What is the MOST EXTREME class activity that you have facilitated?

Ward
Ward Mural Team mod
edited May 2021 in Mural University

Hi Fellow Teachers!

@Jeff_Eyet and I have been talking about extreme class activities that have been a part of - as either instructor or student. For example, I spent 48 hours at a Boston shelter as a staff aide to understand the complexities of food distribution to homeless communities. I'll never forget that experience.

🚨What is the most extreme class activity that you've led in your course? 👩‍🏫

Digital or analog? In the classroom or in the community? What worked well...or not so well...

Please share yours in the comments below!

(We will discuss these and others tomorrow at our weekly Teachers' Lounge webinar. Join us by signing up here: https://mural.zoom.us/webinar/register/WN_GW7mY83pSR6Od-0FbuMoqg)

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Comments

  • Jumping in as a recent graduate! On the first day of on of my favorite classes, Grand Challenges in Entrepreneurship, my professor Dr. Pahnke split us into groups, gave each group 5 dollars, and set us on a mission to create the most "value" as possible in 24 hours.

    The meaning of value was up to each group to determine.... My group used the $5 to buy a box of cookies and then sold them on campus as a donation to a good cause. We ended up getting $50 of donations which we then donated using Kiva, a micro-lending site, so the $50 would continuously bring value to entrepreneurs around the world.

    Other groups bought a houseless person a pizza, assisted in bringing people's groceries to their cars, etc... people got creative!

  • Sounds like an adaptation of Teena Seelig's (prof from Stanford) assignment. I do innovation challenges in my class where I give students a dollar and they have two weeks to make as much money as possible. One year one team made $1,500! Another variation was where I gave them $2 and a dollar three catalog and they had to buy two items and then use them to make as much money as possible. Regardless of the challenge, they donate whatever they make to a local nonprofit of their choice.

  • Ward
    Ward Mural Team mod

    @kjaskyte Thank you for sharing. What was the idea that made $1500 if I might ask?

    I am such an enormous fan of Prof. Seelig's work. She is sooooo good at come up with creative, challenging prompts. My personal favorite ("The Worst - I mean BEST - idea in the world.") transforms the biggest challenges into the biggest opportunities. https://medium.com/@tseelig/go-on-break-the-rules-1c141e0b8a7b I remember vividly my first experience - we ended up turning creating a "Popemobile" for President Tessier-Lavigne into an amazing feedback vehicle on improving campus life at Stanford.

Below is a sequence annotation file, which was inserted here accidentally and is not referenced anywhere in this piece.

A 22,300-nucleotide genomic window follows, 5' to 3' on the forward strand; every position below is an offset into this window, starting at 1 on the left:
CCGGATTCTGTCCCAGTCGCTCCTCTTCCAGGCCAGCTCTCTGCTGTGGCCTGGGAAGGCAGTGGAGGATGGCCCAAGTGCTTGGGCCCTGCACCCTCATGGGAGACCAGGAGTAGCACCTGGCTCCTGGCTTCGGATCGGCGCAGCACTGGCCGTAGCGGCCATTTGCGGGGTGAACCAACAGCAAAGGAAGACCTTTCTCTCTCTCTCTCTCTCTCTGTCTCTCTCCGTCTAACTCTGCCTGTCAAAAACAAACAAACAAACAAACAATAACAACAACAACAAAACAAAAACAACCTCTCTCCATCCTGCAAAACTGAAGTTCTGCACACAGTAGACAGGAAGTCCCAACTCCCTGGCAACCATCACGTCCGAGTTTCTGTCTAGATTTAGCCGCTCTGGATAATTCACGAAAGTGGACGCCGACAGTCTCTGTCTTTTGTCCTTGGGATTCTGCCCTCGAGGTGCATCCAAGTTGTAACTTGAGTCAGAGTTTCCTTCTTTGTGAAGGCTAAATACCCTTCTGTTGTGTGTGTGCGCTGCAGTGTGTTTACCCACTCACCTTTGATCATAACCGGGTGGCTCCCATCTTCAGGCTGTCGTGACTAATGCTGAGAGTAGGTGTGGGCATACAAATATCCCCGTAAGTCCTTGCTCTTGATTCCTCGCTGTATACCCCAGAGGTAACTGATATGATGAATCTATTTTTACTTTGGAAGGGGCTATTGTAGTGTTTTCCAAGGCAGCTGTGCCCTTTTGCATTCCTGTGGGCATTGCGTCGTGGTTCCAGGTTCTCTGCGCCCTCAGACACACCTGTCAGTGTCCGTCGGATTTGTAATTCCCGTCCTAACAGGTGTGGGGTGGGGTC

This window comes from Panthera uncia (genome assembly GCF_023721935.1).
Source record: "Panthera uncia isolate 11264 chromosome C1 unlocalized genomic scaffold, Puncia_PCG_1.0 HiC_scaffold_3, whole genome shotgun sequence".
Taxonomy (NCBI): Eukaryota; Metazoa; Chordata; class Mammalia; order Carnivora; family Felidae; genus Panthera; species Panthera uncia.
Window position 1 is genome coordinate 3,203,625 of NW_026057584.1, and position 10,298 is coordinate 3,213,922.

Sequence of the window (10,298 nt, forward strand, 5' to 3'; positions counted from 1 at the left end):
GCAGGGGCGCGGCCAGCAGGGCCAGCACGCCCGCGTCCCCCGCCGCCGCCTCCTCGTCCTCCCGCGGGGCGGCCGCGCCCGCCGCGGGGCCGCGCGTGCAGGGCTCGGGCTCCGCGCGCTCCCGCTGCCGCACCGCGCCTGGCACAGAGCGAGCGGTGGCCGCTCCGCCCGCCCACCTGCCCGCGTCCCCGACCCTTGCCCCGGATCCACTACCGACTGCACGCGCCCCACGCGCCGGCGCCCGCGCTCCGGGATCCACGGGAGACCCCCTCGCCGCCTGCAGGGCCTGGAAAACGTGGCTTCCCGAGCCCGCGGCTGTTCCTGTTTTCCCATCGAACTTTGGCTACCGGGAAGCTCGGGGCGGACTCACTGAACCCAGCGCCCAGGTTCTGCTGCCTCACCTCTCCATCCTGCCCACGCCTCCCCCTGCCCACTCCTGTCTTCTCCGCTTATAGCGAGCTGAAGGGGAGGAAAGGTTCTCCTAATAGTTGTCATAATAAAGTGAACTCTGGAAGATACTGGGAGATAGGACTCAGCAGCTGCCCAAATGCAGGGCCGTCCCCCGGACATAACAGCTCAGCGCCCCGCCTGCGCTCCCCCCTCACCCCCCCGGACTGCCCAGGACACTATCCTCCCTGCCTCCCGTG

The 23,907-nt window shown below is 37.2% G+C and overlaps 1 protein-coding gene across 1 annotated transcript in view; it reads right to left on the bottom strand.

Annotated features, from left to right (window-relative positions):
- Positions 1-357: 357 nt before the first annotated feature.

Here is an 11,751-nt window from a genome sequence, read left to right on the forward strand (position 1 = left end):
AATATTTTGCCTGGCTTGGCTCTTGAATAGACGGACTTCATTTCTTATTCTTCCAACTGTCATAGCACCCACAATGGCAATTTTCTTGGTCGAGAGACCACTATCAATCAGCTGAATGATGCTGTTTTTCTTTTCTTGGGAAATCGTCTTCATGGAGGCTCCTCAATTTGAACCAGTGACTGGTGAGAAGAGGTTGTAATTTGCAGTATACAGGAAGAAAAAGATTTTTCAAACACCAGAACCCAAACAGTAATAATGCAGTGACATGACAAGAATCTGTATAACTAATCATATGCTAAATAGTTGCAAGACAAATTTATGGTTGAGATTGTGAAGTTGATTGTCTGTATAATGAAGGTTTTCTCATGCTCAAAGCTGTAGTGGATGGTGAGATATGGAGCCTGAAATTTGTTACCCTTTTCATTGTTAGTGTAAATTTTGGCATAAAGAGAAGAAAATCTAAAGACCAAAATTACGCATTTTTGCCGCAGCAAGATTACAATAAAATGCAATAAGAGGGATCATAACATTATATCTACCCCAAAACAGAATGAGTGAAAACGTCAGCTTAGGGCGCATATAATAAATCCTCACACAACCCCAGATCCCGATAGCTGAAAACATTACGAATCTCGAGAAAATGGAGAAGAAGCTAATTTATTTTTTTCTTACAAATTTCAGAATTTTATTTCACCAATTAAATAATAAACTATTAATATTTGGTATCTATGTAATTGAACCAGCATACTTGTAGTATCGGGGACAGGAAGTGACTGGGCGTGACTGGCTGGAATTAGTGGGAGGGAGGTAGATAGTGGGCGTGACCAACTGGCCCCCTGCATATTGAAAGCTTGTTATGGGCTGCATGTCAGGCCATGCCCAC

• The team approached a famous local artist Jamie Calkin asking if he would be willing to donate a painting that would be auctioned off at a local bar in Athens, GA. They then used the dollar to purchase raffle tickets at the dollar store:)

    I've been using her videos and Ted Talks in my innovation classes for years. Students love them.

  • Christina
    Christina ✭✭✭✭

    @Ward and @kjaskyte What a fantastic reading - as someone on the other side of the planet I was not familiar with Prof. Seelig, but I will be sharing this article with my class of often-change-shy business students on the double. This best-worst-idea challenge should be in every curriculum as prep for the VUCA world our students will be heading into post-corona.

  • @kjaskyte I think you are right! Now that you bring it up I think I think she shared with us that this was modeled after a challenge at Stanford. I think her take on the challenge was to make "value" vague so it didn't necessarily have to be the most amount of money. Both ways are very fun and a great exercise!!!

  • Finnalli
    Finnalli ✭
    edited June 2021

    Yikes. My most extreme.

    Many years ago I was teaching Fahrenheit 451 to 10th grade students in an incredibly diverse high school. I was also a member of our local volunteer fire department. If you don't know the book, it takes place in a dystopian future where the firemen (of course it's firemen...it couldn't be women) light fires instead of putting them out. What they set on fire are books, as they have been banned in this world (it would be a shame to have so many people going around and thinking for themselves).

    I organized an experience for my students: several of my friends from the fire department agreed to come into the class unannounced and to act like the firemen in the novel. They came in loudly and forcefully, with axes and full gear, rounded up the students, marched them outside, and burned a book as they shamed them for reading and for learning new things (don't worry! it was a department book which we identified for this purpose).

    In their journals about the experience afterward, the students remarked how terrifying it was that they couldn't see the firemen's faces, they couldn't understand why they were being rounded up and marched out. It was a terrifying experience for them on many levels, and (as you can imagine) it was very effective in helping them understand the context of the world Bradbury created.

    [my own personal most extreme was a 24 hour solo on an Outward Bound trip in the Costa Rican rain forest. We were allowed to write but not read, no electronics either, and we had to use everything we had learned on the trip to build our own shelter, find our own food, and be alone with ourselves. I will never forget it]

  • AmyS
    AmyS admin

    @Finnalli As a former high school teacher and librarian, I totally dig the 451 experiment. We are always talking about immersion of content. The same goes with @kjaskyte with giving students $1! Woot!🤗📚️